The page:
Massachusetts legislators are talking about learning from Denmark’s progress. Denmark has set a target of becoming independent from fossil fuels by 2050, and is on track to generate one-third of its power from clean energy – such as wind and biomass – by 2020. According to the Danish government, the use of renewable energy rose from 3 percent in 1980 to 19 percent in 2010. The use of wind power in particular has grown astronomically.
“We have a huge potential,” legislators said, arguing that wind can be part of a mix that includes solar, geothermal and other clean energy. He believes the state must also focus on energy efficiency. “The only difference between them and us is they actually move forward and… put in place the political will to get it done,” said Sen. Pacheco.
Pacheco said building wind power capacity in Massachusetts will mean the money paid for energy will stay in Massachusetts, instead of being sent out of state or out of the country. “We can shift billions of dollars of growth and investment here into the Massachusetts economy,” Pacheco said.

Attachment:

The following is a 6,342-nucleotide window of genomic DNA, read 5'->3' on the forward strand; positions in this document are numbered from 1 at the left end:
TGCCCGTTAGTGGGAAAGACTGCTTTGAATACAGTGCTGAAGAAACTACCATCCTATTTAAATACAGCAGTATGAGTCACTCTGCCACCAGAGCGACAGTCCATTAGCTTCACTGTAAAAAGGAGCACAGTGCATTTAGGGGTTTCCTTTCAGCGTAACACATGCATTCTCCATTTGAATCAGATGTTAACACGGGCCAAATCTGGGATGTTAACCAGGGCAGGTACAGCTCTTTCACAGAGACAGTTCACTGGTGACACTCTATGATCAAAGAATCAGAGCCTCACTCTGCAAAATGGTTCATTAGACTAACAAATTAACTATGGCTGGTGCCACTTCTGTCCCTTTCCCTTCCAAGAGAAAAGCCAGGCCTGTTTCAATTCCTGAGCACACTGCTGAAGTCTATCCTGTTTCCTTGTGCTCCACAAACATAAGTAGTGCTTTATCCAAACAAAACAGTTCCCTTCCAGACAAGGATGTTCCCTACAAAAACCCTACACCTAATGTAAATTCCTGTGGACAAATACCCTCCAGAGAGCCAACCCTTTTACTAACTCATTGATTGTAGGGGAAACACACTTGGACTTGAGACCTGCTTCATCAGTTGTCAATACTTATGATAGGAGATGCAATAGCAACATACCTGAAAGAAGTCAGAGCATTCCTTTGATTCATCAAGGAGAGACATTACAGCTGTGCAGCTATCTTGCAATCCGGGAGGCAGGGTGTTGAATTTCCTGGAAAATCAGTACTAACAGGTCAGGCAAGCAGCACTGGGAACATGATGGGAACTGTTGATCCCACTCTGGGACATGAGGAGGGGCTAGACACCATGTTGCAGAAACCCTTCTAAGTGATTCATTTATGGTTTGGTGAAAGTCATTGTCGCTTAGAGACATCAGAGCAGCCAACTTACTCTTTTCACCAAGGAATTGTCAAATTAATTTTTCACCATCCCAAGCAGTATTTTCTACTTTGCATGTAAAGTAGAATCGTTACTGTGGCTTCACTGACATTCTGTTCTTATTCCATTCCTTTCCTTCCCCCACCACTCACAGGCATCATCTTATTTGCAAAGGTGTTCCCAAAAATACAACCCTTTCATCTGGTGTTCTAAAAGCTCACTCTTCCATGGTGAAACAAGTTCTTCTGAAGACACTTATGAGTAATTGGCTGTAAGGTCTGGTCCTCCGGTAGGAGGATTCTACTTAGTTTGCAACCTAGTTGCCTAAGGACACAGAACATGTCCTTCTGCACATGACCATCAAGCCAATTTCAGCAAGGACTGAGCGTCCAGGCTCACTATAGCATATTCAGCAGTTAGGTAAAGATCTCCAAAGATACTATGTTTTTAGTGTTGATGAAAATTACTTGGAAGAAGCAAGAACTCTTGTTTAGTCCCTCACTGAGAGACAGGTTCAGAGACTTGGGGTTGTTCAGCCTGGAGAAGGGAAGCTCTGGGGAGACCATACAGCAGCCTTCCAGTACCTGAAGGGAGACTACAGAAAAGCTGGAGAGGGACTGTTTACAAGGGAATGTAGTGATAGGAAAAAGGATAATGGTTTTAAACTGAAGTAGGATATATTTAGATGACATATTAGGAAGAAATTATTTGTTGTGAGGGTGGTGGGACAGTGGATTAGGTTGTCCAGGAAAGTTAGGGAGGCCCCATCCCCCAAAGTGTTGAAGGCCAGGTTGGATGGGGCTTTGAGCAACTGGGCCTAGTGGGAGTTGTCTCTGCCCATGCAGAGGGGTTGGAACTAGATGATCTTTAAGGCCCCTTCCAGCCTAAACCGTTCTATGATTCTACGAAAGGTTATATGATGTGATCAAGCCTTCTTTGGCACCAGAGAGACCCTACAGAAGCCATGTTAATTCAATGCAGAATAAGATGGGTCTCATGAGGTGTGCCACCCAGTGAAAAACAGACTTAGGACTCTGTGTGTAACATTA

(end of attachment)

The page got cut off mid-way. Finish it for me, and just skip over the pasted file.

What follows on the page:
Pacheco and Sen. Mark Montigny, D-New Bedford, also attended meetings in Iceland, meeting with the U.S. ambassador to Iceland and the embassy’s environmental and energy officer. They discussed issues relating to clean energy policy and ways to make industries sustainable.
For example, Pacheco pointed to Iceland’s fishing industry, which found ways to make goods out of the waste produced from fish. They met with a company that figured out how to recycle fuel – producing a type of fuel called renewable methanol from carbon dioxide.
Pacheco also recently led a mission to Switzerland, which is currently phasing out its nuclear power plants and replacing it with renewable power.
Meanwhile, Rosenberg this weekend is leading a delegation that also includes Senate Minority Leader Bruce Tarr, R-Gloucester, for meetings between Massachusetts lawmakers and lawmakers from Quebec. Rosenberg said the group will talk about regional solutions to problems related to energy, economic development and tourism.
“Climate change and access to clean renewable energy doesn’t stop at an international border,” Rosenberg said.